Stereo D is a part of the Deluxe Group. It is a recognized leader in high-quality conversions of 2D theatrical content into stereoscopic 3D imagery. We spoke to stereographer Brian Taber about their services that include end-to-end 3D production services on feature films such as Jurassic World: Fallen Kingdom. He has been at Stereo D since 2009. The company employs artists and stereographers who use their patented proprietary pipeline (including their VDX software) to create dynamic a 3D imagery.
Jurassic World: Fallen Kingdom had a total of 1834 shots that had to be converted to Stereo. The company is a large employer, for example it had over 1,000 artists across three countries and crossing several time zones that worked on the film, some of whom who learned their craft on fxphd.com.
fxphd: How has the stereo conversion process changed in the last few years? There seems to be more ‘standard’ support of the process today with matte and layered materials, is that right?
BT: Over the last few years, we have streamlined our process with multiple VFX houses. This allows the movie’s creatives to have more flexibility when it comes to the 3D style of the film. We’ve also done a lot of work in our VFX department, integrating CG assets to aid in stereo realism. Also, using scanned digital doubles of the actors allows us to be more accurate with a high level of detail. We think these improvements can really enhance the excitement and jeopardy in storytelling and amplify the experience for the audience.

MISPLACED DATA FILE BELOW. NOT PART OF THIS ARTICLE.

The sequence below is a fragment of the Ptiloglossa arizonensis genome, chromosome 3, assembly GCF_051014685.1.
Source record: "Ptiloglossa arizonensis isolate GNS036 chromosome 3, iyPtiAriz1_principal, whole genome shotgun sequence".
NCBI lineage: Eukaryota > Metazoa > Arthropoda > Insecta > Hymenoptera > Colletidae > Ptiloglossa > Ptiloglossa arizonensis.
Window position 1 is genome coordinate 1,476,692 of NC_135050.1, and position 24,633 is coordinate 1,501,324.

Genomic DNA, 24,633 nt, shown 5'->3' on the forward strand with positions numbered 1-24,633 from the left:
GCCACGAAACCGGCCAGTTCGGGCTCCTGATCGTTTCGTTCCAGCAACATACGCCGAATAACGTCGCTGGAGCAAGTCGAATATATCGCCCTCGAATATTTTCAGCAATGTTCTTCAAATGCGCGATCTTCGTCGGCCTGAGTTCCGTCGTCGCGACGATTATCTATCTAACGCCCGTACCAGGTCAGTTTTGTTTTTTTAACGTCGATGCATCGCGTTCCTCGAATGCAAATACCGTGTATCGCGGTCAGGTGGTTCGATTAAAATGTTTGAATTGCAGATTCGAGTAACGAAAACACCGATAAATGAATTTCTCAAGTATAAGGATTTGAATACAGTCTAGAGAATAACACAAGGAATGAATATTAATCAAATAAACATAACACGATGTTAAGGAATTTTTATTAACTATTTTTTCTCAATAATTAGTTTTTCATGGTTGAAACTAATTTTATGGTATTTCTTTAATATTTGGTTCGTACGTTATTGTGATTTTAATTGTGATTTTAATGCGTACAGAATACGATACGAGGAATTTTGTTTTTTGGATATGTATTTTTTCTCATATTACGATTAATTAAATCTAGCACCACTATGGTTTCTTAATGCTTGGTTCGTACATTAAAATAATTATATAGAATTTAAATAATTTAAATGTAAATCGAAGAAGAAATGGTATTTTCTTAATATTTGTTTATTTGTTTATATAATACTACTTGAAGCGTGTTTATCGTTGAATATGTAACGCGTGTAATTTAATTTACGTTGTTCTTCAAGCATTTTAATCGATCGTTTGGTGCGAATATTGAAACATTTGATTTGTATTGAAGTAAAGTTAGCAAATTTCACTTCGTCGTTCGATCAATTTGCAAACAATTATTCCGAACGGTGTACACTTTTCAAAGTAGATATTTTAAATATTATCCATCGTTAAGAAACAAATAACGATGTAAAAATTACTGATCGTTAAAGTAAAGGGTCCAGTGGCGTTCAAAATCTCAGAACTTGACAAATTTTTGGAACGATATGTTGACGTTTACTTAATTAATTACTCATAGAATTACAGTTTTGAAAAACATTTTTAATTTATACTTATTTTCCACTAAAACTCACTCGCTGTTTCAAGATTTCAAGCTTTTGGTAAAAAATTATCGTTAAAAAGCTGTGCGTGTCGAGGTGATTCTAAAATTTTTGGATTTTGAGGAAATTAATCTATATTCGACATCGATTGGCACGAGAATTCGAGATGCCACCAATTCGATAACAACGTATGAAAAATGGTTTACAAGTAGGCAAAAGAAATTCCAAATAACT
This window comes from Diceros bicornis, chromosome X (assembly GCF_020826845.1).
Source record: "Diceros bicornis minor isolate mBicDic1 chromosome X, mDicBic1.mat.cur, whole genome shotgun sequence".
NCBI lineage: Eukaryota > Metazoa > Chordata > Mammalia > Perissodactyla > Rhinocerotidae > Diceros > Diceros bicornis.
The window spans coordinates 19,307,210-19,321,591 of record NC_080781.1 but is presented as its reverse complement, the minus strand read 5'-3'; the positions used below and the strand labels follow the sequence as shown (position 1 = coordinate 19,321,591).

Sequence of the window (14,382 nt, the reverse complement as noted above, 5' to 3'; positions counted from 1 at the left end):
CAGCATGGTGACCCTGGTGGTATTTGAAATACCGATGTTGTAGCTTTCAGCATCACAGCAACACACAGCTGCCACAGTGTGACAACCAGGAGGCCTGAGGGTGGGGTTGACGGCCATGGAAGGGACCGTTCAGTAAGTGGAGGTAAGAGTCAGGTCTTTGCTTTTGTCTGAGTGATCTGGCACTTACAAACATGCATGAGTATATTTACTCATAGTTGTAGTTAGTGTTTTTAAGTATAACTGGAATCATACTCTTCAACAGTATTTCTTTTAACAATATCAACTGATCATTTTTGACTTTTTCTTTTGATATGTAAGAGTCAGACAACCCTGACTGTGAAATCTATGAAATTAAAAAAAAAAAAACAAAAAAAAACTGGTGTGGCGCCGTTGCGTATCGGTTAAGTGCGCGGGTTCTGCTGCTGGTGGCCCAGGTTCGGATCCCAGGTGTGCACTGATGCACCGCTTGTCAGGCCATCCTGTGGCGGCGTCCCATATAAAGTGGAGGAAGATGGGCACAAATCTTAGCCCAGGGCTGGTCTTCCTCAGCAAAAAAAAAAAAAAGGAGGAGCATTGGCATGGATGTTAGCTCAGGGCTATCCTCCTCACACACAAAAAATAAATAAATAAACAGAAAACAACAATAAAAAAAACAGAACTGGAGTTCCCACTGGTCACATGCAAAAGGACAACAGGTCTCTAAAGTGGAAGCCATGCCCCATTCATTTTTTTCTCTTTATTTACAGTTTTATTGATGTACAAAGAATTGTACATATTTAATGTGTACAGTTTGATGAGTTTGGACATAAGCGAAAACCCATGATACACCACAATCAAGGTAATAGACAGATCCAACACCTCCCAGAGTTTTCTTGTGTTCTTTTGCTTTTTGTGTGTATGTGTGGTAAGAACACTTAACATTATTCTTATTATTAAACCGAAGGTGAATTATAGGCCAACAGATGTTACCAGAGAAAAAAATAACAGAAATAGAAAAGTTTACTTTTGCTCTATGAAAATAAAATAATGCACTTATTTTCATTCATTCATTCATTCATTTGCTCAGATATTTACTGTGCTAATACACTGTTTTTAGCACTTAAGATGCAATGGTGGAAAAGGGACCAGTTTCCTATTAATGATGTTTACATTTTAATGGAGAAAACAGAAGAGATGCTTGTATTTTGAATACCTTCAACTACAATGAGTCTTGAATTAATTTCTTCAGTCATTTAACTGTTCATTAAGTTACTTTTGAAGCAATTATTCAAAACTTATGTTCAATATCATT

fxphd: Given the schedules how much of your work is end stacked especially with big effects films? Is there still a huge rush at the end?
BT: We’ve evolved our methods to a place where we can progress through the schedule and anticipate a late crush – meaning 2D vfx can work up to the last minute and we can still incorporate their finals into our 3D with relative ease. That said, it’s still always a jam and we’ve built our process around it.
fxphd: Jurassic World: Fallen Kingdom has jungles/foliage, smoke and volumetrics… what is the most complex for you?
BT: When converting a shot, anything that needs separation in 3D has to be broken out. This can equate to thousands of rotoscoping shapes, especially in a jungle scene. Every layer is put into stereo by our depth team. This creates a shift per layer, which then needs our paint team to fill in the newly created occlusion areas. Foliage and other high density shots draw a lot more attention from our teams.
Atmospherics are also complex, but a lot more fun when done right in 3D. It can really fill in the volume of the shot and help engage the audience. Our internal VFX team has a variety of techniques to assist in the conversion process. The difficulty comes from transparent effects. Individual pixels can only exist in a single space, so defining what is foreground versus background can be tricky.
fxphd: With large scale creatures, but at a distance to camera, should not really have a lot of stereo effect… can you discuss the creative process of deciding how much stereo effect to add, while not making these large creatures seem smaller?